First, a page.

Lino Printing is a form of relief printing that involves two main processes: lino-cutting and ink-printing. The first one consists in carving a pattern or design into a linoleum sheet (lino for short), that then is printed, in the so-called ink-printing process.

I love this art technique; I find the process of carving relaxing and the phase of printing very satisfying. I discovered it at the beginning of 2019 when I started attending art therapy sessions during which I could practice carving and explore the use and the effect of different coloured inks and masks.

It takes a lot of concentration and a skilled hand to carve detailed designs on lino, but it is possible to start with simple designs.

I found very useful this book: “Beginner’s guide to linocut” by Susan Yeates, Search press, where the author describes ten print projects with top techniques to get you started.

You will need

The basic material and tools you need are:

Linoleum (lino) – the material to carve; it can be in different sizes and colours.

Cutting tools – they can have U or V shape.

Roller – the tool to roll out the ink onto a smooth surface and to transfer the ink onto the lino.

Inks for relief printing – they are water-based, soluble with water, safe to use and to clean with water, quick drying.

Glass or plastig glass surface – to roll out the ink and protect the table.

Burnishing tool – to rub the back of the paper to transfer the ink onto the paper. A wooden spoon also works.

Printing paper – not too thick. A thickness of 120-250 gsm is advised.

Palette knife – to spread the ink on the glass/ plastic glass.

Little paintbrush or cotton bud – to remove any excess of ink and correct little mistakes.

Hand guard – useful tool, especially for beginners.


As well described by the author of the book above, the steps of lino printing are: draw, cut, print, repeat.


A drawing is prepared in advance and transferred onto the lino block. It is possible to draw directly on the surface with a pen/pencil or copy it using tracing paper and carbon paper. It is important to flip the drawing: it needs to be a specular image of the final result.


The lino block is carved using metal U-shape or V-shape tools. The principle is to cut away the surface that you don’t want to print.


Once the carving has been made, the lino block is covered in ink using a roller. The block is printed onto the paper.


The lino block can be inked more times to produce a series of prints.

Useful exercises

As the author suggests, to make a pattern sampler is useful to learn to control the cutting tools and exploring patterns, shapes and forms. I create a simple design for my son, to get him used with different tools and various marks.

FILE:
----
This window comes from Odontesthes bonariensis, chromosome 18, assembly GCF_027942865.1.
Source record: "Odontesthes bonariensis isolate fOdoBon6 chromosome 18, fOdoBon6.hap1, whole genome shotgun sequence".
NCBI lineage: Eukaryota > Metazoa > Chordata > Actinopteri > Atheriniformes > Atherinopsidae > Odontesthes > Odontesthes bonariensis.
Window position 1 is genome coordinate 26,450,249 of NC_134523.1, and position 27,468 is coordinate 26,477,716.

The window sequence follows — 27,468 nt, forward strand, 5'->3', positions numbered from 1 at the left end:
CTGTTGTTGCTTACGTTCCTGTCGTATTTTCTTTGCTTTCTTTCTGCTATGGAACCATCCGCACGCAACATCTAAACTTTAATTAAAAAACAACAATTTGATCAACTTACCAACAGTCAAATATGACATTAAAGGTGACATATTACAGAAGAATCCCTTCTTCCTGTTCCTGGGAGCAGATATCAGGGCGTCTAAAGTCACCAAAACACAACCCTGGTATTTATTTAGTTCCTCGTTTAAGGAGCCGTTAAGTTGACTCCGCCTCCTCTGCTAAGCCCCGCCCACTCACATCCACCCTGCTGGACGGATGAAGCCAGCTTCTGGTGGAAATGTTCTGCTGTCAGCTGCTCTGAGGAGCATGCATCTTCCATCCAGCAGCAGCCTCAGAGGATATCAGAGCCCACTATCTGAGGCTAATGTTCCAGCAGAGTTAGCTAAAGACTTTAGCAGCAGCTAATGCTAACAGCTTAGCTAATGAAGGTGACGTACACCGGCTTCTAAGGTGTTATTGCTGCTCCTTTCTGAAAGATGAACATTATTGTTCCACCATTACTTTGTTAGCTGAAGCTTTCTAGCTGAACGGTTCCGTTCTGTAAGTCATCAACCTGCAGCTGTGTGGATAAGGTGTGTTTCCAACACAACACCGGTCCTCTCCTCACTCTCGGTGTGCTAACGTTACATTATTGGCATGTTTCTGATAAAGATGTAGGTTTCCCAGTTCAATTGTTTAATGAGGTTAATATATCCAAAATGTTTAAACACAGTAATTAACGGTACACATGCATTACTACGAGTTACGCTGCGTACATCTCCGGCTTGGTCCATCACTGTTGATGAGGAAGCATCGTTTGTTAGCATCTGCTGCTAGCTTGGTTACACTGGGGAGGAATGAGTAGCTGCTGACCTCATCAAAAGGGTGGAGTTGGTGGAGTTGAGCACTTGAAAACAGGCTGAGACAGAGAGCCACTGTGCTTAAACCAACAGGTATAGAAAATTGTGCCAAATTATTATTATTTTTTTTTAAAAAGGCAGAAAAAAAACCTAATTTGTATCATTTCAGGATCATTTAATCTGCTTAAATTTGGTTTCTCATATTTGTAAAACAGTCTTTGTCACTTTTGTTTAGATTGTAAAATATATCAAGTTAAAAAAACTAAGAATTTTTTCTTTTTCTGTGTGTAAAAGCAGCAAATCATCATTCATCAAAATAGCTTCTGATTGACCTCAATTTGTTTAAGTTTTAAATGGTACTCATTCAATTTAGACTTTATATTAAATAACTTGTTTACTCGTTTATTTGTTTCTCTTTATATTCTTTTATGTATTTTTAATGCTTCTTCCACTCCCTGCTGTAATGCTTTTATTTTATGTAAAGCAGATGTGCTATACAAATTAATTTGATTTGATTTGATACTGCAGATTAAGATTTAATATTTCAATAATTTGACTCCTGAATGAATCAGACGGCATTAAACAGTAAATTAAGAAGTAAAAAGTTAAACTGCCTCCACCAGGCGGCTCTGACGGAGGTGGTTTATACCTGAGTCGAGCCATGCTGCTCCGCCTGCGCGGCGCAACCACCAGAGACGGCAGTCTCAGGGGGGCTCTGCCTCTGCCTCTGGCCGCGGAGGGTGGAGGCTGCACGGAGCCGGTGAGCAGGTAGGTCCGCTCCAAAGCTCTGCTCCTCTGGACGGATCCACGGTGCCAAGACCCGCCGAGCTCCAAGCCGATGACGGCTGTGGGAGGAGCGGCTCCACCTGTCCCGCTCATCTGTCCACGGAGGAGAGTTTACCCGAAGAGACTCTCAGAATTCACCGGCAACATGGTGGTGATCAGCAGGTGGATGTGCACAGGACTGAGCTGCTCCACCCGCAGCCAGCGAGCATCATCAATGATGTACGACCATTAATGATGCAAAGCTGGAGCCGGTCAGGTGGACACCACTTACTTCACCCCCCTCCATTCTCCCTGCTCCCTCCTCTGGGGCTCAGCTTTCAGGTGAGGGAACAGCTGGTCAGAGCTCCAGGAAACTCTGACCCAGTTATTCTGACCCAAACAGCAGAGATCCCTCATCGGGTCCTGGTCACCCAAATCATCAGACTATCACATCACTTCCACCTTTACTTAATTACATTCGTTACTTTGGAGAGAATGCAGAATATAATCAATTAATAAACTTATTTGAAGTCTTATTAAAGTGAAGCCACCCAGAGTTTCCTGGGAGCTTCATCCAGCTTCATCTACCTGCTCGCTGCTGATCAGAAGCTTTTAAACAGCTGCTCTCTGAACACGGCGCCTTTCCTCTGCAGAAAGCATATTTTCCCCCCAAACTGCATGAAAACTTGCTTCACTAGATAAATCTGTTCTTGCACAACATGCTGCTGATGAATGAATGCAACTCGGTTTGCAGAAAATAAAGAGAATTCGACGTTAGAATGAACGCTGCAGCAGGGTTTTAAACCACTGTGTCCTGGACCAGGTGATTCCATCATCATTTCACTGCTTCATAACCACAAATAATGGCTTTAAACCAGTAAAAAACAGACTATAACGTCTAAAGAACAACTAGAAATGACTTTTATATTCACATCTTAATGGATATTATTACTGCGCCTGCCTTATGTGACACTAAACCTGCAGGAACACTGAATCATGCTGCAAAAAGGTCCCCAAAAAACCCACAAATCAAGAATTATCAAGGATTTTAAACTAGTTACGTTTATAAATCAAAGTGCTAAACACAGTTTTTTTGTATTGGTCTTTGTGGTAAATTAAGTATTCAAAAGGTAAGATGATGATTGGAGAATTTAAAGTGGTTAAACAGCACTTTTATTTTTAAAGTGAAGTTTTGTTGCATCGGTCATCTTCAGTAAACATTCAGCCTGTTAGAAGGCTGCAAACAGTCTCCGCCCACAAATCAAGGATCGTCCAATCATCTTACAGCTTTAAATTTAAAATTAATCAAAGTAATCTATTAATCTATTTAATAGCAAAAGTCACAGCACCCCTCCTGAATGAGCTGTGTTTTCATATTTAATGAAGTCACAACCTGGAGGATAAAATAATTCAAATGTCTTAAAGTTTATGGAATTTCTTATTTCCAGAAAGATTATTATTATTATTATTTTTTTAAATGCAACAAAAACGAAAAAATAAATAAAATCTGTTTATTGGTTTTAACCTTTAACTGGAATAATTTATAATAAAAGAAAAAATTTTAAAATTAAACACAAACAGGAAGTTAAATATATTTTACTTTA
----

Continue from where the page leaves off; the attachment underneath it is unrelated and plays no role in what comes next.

It is a very helpful exercise to understand the 4 different ways to carve: white line, black line, negative, positive.

  • white line: when you cut away only the drawn lines
  • black line: when you cut away everything except from the lines, including the background
  • negative: when you cut inside your drawn lines
  • positive: when you cut outsides the drawn lines and cut away the background.

I tried with hearts and leaves.

Here some early creations of mine, a remake of a Van Gogh painting (it is specular because I forgot to flip the original drawing!), where I used masks to add different colours to a print, and a field of sunflowers carved with the help of the artist Svetlana Atlavina, a coloured and a black-and-white version.

I am also showing you some recent designs (2021) when I re-discovered the passion for this technique: variations of a robin, birches, greeting cards, a portrait, wrapping paper with leaves.

If you think I am quite good at ink printing, head over this artist’s website, InkyDogStudio, to admire her creativity and perfect, detailed ink prints!

Activity for kids: easy lino printing

I made for my teenage son a pattern of lines, curved and straight, that he carved very carefully (see pattern sampler above). Then he felt ready for his own designs… Here they are!

With my 6 years old girl I choose very simple designs, inspired by the author and illustrator of children’s books Rob Biddulph that she loves! We used the carving tools with two hands, mine and hers together, following the white line cutting method (cut away only the drawn lines).

We experimented also using masks to add different colours: first white, then brown and finally red.

Here her outcomes! All her friends will have a personalised birthday card!

Interested in a personalised ink-printed design? Don’t hesitate to contact me!

For my latest artworks head over to my artistic accounts on Instagram and Facebook.

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